At Oxygen Conservation working remotely is a feature of what we do and not a bug, using incredible shared experiences to build and maintain our culture.
Oh and by the way we’re recruiting!
The latest in this list of incredible experiences was a day spent coasteering in the stunning Pembrokeshire National Park. This experience gave us so much more than we could ever have imagined. Here are some of the highlights.
LIVING LOCALLY – We’re hugely fortunate to have, at the time of writing, ten Estates in eight counties, three countries and each intentionally unique. Each has its own unique environment, geography, topography, ecology and culture and we take every opportunity to spend time living, working and playing within these special places. Following a fantastic local engagement event at our Esgair Arth Estate we travelled along the coast to extend our stay in this special part of Wales and make the most of the time we spend in the environment.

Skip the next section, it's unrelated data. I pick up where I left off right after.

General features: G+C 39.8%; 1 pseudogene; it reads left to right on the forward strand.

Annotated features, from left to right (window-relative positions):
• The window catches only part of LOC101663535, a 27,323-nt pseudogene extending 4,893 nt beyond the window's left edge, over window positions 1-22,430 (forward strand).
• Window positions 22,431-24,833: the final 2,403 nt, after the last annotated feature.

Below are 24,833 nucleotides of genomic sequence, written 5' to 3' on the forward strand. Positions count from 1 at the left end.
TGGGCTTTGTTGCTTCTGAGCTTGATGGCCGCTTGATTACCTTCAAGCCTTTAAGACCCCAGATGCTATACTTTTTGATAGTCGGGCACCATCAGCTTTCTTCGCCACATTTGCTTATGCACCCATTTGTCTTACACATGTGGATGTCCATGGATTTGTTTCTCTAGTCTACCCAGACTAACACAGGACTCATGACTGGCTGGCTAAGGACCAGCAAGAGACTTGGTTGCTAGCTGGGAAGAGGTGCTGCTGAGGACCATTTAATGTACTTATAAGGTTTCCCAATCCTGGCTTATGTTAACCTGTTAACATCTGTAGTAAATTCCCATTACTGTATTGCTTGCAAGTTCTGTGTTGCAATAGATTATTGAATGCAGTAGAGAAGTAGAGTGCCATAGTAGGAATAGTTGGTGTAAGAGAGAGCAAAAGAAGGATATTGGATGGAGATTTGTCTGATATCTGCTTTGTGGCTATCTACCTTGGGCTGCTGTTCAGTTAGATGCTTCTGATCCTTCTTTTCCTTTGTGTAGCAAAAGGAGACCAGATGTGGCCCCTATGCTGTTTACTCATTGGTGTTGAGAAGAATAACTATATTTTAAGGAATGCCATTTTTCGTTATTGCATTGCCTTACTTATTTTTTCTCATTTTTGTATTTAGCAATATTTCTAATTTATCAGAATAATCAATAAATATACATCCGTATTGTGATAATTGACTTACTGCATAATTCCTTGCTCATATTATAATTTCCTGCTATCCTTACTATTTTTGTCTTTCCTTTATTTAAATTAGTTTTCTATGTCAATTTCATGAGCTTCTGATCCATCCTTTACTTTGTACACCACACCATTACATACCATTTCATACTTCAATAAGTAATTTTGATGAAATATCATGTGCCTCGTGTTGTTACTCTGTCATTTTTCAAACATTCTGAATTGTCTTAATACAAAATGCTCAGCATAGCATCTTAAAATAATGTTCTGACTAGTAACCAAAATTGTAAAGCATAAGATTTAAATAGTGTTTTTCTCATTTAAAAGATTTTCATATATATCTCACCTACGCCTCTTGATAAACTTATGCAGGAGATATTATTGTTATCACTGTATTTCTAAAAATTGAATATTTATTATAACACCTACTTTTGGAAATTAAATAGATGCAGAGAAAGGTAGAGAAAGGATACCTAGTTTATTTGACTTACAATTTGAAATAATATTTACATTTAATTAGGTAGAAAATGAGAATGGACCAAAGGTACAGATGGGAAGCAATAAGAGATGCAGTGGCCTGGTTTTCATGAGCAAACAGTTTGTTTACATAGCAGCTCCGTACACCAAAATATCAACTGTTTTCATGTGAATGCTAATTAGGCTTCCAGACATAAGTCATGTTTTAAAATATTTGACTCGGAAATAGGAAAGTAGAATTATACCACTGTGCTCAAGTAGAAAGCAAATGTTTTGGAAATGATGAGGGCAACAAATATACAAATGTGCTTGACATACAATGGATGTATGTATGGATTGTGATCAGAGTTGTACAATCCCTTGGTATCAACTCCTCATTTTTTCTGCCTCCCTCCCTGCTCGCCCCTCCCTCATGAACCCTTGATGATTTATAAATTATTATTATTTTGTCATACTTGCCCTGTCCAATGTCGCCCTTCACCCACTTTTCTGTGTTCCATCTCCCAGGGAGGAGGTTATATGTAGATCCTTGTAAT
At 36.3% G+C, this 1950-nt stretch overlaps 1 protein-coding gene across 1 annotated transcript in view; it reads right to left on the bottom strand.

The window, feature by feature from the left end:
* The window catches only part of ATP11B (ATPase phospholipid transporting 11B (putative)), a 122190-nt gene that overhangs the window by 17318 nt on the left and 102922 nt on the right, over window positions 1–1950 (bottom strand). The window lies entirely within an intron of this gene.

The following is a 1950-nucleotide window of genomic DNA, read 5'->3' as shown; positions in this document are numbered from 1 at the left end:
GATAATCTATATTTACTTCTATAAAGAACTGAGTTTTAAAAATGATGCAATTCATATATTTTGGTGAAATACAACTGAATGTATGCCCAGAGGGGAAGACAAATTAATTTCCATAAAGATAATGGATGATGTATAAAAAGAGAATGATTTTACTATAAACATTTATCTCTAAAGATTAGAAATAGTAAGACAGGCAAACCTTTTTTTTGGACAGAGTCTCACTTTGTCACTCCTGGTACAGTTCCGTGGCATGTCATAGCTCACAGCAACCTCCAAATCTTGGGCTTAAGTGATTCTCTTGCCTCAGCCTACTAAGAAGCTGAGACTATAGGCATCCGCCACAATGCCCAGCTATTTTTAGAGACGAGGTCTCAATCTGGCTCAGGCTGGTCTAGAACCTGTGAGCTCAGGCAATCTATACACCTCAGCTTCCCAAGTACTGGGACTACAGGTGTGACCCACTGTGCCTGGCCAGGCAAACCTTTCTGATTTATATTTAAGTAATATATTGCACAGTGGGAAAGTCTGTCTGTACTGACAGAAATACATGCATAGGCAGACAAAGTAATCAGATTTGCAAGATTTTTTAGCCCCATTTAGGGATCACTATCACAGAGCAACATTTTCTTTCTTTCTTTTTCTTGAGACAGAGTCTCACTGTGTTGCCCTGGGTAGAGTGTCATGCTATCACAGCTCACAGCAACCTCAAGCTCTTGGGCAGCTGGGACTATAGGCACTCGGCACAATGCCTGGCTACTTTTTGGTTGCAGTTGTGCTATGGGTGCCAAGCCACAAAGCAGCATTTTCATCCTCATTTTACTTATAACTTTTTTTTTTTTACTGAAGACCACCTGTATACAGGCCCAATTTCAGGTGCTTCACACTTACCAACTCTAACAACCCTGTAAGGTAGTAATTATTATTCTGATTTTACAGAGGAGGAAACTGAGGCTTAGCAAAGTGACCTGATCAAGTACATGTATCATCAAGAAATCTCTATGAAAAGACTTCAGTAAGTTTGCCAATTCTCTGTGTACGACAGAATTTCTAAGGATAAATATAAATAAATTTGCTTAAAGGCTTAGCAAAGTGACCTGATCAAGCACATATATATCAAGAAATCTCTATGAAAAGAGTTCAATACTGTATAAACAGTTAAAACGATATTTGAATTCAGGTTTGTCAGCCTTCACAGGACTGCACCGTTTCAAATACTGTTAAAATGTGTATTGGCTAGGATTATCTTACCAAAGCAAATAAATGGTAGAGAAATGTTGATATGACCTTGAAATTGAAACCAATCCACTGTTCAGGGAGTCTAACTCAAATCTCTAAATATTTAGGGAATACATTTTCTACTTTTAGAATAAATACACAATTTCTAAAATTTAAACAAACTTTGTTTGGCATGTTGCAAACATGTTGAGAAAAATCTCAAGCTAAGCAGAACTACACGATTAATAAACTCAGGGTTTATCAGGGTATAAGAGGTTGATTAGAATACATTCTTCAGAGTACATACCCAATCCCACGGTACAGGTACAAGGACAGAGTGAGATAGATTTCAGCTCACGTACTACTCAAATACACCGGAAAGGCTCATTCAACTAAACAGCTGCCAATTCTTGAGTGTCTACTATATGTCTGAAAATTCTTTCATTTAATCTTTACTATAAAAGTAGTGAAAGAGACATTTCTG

TIME IN THE ENVIRONMENT – The dark grey giant shards of rock that rose from the cool blue waters of the Pembrokeshire Coast created the most spectacular amphitheatre for our laughter (and the occasional scream). Our performance featured opportunities to climb over cliffs, crawl through caves, dive from rocks and swim amongst the many birds, fish and plentiful jellies that call this breath-taking place home.
Connecting with the purpose of what you do in a meaningful way is one of the most powerful ways to engage and motivate people. At Oxygen Conservation we are working hard to Scale Conservation for the benefit of people and wildlife. That commitment is attracting incredible people that want to make a positive impact and it was an absolute pleasure to see our team thrive in this environment.